Dust and Shadow: An Account of the Ripper Killings by Dr. John H. Watson
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Dust and Shadow: An Account of the Ripper Killings by Dr. John H. Watson

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3.98 of 5 stars 3.98  ·  rating details  ·  3,205 ratings  ·  464 reviews
From the gritty streets of nineteenth century London, the loyal and courageous Dr. Watson offers a tale unearthed after generations of lore: the harrowing story of Sherlock Holmes's attempt to hunt down Jack the Ripper.

As England's greatest specialist in criminal detection, Sherlock Holmes is unwavering in his quest to capture the killer responsible for terrifying London's

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Hardcover, 325 pages
Published April 28th 2009 by Simon & Schuster (first published April 11th 2009)
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Florence (Lefty) MacIntosh
The Gods of Gotham was great so wanted to try Faye again. Pretty gutsy for a debut don’t you think? To take on Sherlock Holmes and pit him against Jack the Ripper, had to read it just to see if she'd pull it off - she did. Obviously did her homework, it’s pretty fabulous, with Faye’s strength again her mastery of dialect. The Sherlock characters are faithfully rendered plus she’s thrown in Mary Ann Monk, an enchanting gin-swilling tart who “proves herself to be a woman of extraordinary fortitude...more
Jeannette
I have read a smattering of Doyle’s Sherlock Holmes stories, and sampled a few modern re-writes, and I think this book is the best I’ve read at capturing the spirit of the original Holmes and Watson. Here Holmes is pitted against Jack the Ripper, a killer like no other that he or Scotland Yard has ever encountered: a cold-blooded, methodical serial killer. Holmes enlists the aid of Watson, the Baker Street Irregulars, Lestrade and the Yard, as well as Miss Monk, a resident of Whitechapel, who is...more
Chrissie
This was fun, terribly fun. How can a book about the Ripper killings be fun? It is fun because the murderer is c aught, by none other than Sherlock Holmes! The feeling of London in 1888 is accurately described. I am absolutely no expert of either Sir Conan Doyle or the Ripper killings, but having listened to this book I feel I am well acquainted with both now.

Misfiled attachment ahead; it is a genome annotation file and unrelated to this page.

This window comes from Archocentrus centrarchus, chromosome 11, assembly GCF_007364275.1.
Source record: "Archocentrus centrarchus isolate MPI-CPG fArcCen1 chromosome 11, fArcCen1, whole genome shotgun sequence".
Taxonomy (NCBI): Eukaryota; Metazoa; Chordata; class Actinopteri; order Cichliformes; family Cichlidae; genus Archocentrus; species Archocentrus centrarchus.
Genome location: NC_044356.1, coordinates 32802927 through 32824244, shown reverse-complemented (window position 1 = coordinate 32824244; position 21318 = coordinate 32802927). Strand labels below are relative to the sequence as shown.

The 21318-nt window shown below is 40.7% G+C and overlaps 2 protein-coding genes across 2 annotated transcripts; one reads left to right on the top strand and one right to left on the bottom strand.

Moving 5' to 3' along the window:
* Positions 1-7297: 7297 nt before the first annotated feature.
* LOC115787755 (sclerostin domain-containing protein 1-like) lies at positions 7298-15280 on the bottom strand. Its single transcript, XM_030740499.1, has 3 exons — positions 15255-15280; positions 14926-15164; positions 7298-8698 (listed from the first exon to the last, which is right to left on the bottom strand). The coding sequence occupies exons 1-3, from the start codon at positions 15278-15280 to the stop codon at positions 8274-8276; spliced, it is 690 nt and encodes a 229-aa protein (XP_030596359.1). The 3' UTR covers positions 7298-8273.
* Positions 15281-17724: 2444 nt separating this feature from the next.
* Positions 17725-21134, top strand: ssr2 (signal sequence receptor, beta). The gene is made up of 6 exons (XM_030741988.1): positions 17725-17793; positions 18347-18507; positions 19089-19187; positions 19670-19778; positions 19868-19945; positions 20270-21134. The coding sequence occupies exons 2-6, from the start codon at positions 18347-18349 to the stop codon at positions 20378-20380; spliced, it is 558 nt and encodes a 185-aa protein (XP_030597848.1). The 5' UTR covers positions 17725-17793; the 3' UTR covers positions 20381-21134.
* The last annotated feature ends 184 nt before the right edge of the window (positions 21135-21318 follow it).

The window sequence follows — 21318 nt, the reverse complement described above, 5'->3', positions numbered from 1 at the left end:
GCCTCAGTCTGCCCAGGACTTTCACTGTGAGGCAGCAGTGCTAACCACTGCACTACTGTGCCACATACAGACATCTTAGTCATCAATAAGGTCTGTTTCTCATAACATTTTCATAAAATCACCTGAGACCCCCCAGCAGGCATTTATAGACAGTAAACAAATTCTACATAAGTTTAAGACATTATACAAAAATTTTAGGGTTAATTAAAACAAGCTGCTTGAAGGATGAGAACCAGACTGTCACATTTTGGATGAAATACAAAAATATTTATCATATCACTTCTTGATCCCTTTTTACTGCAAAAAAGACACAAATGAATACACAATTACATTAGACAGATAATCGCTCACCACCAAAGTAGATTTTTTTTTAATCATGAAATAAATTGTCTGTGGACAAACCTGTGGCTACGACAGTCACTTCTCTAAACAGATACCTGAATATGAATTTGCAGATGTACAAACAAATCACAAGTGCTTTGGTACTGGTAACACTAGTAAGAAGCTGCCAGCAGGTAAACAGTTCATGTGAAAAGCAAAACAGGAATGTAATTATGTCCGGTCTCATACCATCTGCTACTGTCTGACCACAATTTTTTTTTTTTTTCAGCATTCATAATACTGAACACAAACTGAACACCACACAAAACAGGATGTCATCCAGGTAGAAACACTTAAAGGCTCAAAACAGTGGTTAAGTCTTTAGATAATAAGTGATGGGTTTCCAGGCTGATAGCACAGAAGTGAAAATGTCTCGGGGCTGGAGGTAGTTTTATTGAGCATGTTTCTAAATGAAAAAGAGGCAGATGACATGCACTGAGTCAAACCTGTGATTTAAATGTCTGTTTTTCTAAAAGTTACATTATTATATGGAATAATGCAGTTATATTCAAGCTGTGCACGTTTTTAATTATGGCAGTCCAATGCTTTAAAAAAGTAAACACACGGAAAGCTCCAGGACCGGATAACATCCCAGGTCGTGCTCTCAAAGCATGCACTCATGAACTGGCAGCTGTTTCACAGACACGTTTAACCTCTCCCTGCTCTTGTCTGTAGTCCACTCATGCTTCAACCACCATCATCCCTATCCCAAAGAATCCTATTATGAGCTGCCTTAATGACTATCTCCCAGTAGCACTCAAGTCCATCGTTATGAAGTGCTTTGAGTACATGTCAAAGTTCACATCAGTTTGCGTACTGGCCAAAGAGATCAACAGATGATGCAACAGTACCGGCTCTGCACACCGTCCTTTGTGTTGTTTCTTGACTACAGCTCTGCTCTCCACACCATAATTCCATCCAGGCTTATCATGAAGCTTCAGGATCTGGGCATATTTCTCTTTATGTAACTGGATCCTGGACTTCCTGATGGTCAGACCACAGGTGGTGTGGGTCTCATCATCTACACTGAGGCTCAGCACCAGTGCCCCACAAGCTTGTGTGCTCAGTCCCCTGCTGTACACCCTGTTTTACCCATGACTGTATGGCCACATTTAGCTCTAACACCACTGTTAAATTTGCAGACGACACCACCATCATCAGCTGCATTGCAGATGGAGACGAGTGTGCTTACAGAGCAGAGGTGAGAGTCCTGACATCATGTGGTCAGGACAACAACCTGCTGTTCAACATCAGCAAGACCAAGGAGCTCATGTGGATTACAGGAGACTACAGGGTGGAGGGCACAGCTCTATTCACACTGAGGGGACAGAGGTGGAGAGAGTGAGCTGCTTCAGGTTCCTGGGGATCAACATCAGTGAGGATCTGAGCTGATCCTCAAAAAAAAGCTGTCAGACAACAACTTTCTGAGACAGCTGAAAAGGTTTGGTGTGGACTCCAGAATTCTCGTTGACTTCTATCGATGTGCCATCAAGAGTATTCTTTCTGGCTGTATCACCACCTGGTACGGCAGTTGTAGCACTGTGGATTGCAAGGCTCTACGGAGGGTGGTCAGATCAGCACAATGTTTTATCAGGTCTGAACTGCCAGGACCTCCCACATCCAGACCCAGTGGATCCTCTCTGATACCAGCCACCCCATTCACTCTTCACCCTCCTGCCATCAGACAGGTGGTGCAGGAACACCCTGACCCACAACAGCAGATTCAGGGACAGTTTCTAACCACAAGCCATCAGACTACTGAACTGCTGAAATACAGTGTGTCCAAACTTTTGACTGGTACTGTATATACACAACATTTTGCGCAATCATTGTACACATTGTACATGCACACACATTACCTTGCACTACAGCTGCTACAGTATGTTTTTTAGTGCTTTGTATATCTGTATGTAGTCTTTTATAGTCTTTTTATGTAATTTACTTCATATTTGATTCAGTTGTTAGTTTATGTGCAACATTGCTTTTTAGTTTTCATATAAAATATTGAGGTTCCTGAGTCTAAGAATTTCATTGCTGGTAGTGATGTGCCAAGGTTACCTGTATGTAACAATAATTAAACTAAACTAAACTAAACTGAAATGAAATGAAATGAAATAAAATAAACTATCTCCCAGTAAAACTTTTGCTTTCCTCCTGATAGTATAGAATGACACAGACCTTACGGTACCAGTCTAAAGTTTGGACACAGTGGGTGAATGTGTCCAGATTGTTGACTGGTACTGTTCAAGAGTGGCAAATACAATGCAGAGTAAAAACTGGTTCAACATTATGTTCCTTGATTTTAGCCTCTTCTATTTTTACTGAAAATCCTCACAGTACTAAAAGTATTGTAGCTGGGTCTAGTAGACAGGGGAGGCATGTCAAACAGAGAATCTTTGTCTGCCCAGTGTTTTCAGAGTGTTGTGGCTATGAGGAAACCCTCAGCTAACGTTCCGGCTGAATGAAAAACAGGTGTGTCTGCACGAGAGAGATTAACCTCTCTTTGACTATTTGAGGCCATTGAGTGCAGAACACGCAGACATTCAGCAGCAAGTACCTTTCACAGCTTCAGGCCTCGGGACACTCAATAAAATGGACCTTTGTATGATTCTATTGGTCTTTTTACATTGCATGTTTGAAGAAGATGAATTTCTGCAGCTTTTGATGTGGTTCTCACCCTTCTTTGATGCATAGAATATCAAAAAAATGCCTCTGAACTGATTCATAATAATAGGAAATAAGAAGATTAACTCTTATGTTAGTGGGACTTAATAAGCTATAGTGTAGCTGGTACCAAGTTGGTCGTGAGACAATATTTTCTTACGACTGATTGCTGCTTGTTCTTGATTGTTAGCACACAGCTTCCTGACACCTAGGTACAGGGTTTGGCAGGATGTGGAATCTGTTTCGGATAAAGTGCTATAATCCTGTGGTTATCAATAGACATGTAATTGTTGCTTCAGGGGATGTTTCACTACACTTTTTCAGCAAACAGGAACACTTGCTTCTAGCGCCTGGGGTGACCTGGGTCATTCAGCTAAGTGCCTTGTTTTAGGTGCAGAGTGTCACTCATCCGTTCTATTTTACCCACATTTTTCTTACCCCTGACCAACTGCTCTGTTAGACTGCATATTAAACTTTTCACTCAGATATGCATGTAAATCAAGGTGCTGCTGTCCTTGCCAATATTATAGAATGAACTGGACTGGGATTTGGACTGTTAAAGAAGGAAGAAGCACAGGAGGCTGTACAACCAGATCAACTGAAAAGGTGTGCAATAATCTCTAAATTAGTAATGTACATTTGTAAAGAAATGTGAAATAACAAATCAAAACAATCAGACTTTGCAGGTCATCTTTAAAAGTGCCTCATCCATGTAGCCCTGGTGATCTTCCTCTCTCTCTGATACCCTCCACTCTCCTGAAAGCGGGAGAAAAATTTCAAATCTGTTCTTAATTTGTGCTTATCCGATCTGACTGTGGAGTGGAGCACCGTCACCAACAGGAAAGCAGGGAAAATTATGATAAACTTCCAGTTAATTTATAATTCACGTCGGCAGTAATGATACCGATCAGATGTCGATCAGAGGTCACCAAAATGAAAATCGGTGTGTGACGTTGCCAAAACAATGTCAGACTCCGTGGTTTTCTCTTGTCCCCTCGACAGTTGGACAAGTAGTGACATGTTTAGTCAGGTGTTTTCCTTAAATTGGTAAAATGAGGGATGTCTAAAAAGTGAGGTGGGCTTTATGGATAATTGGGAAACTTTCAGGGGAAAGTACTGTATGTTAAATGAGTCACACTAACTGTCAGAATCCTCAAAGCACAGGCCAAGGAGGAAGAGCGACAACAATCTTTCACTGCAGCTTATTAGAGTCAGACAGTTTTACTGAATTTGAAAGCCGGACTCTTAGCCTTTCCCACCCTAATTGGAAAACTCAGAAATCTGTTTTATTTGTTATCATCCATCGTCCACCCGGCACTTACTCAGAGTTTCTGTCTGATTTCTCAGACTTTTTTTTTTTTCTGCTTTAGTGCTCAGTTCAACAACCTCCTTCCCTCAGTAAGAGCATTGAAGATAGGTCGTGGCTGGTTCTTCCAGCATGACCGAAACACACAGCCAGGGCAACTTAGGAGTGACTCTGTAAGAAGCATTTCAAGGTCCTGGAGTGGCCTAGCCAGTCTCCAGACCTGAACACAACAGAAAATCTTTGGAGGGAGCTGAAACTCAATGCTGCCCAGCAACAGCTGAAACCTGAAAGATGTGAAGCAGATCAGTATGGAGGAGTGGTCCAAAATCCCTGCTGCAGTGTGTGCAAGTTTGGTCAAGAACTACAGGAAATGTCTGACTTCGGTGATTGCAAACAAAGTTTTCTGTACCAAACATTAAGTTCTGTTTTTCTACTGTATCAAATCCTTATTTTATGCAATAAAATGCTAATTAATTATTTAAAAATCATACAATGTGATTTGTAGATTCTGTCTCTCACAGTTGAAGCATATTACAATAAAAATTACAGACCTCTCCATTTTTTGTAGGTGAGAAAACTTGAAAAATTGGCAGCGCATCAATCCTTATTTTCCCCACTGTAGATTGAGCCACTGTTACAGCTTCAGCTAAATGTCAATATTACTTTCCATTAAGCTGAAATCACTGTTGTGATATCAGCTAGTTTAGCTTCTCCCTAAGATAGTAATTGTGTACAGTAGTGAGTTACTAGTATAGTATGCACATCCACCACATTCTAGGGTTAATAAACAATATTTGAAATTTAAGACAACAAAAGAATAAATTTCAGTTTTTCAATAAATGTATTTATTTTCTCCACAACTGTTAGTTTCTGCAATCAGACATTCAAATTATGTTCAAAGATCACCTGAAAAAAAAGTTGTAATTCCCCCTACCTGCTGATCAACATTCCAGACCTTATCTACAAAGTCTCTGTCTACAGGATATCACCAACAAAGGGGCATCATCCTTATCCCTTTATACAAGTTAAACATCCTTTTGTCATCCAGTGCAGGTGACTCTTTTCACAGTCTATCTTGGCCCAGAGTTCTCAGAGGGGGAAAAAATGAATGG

If you are worried that the story could be too gory, don’t worry. It isn’t. The delight you get from this book is how Sherlock Holmes sol...more
Kim

I was encouraged to listen to this audiobook by the enthusiastic reviews of GR friends (thanks Tracey and Chrissie!) and by my own positive experience of listening to Simon Vance's excellent narration of a very different kind of novel, Thomas Hardy's The Mayor of Casterbridge. As I expected, Vance is excellent. His voices are appropriate for the characters, each one easily distinguishable from the others. If Vance has a weakness as a narrator, it's in his voices for young female characters. Howe...more
Amy Sturgis
It's entirely possible I've cast a shadow over the rest of my reading of Holmesian pastiches by devouring this novel so early in my project. I'm not quite sure how others will compete. That said, I can't remember when I've enjoyed savoring the first reading of a book as much. (Maybe The Thirteenth Tale last year? Although I think Dust and Shadow may exceed that experience, as well.) Lyndsay Faye delivered all I was wanting in this ambitious novel: excellent characterizations of the main characte...more
Tracey, librarian on strike
It is inevitable that writers feel a deep-seated urge to pit Sherlock Holmes against Jack the Ripper. The murders happened in the midst of Holmes's career; his contemporary readership must have wished he could step out of the pages and hunt down their nightmare for them. So it's no surprise that this is not the first time the idea has been pursued; there have been a couple of films (Murder by Decree with Christopher Plummer and James Mason as Holmes and Watson, and A Study in Terror), a handful...more
Philip K.
This is a first novel for Ms. Faye and it is subtitled “An Account of the Ripper Killings by Dr. John H. Watson.” As a Sherlockian scholar, I maintain a database of Sherlockian pastiches, parodies and related fiction. Among other things, this database keeps reference to the subjects of its entries and “Jack the Ripper” is the single most popular subject for pastiche writers, other than “The Hound of the Baskervilles.” There are at least seventy five different items on file about attempts to tell...more
Jason Pettus
(Reprinted from the Chicago Center for Literature and Photography [cclapcenter.com:]. I am the original author of this essay, as well as the owner of CCLaP; it is not being reprinted here illegally.)


As I've mentioned here before, I'm one of the millions out there with an obsessive love for the great fictional detective Sherlock Holmes, originally the product of Victorian genre author Arthur Conan Doyle but that has since passed into the public domain, which now that anyone can write stories conc...more
Rachel
Mar 22, 2013 Rachel rated it 5 of 5 stars
Recommended to Rachel by: Christin
Listen, you all know how stingy I am with my 5-star ratings, because I've mentioned it only about a million times. I usually have to sleep on it before I can figure out if I'm really going to give it 5 stars or not. I have done just that, and I think this one deserves it.

Even if you think you've figured out some of the answer, there's always more to it than you could possibly imagine, and the thoughtfulness and planning of this story, in itself, deserves the 5 stars. So when you add to it how w...more
Sara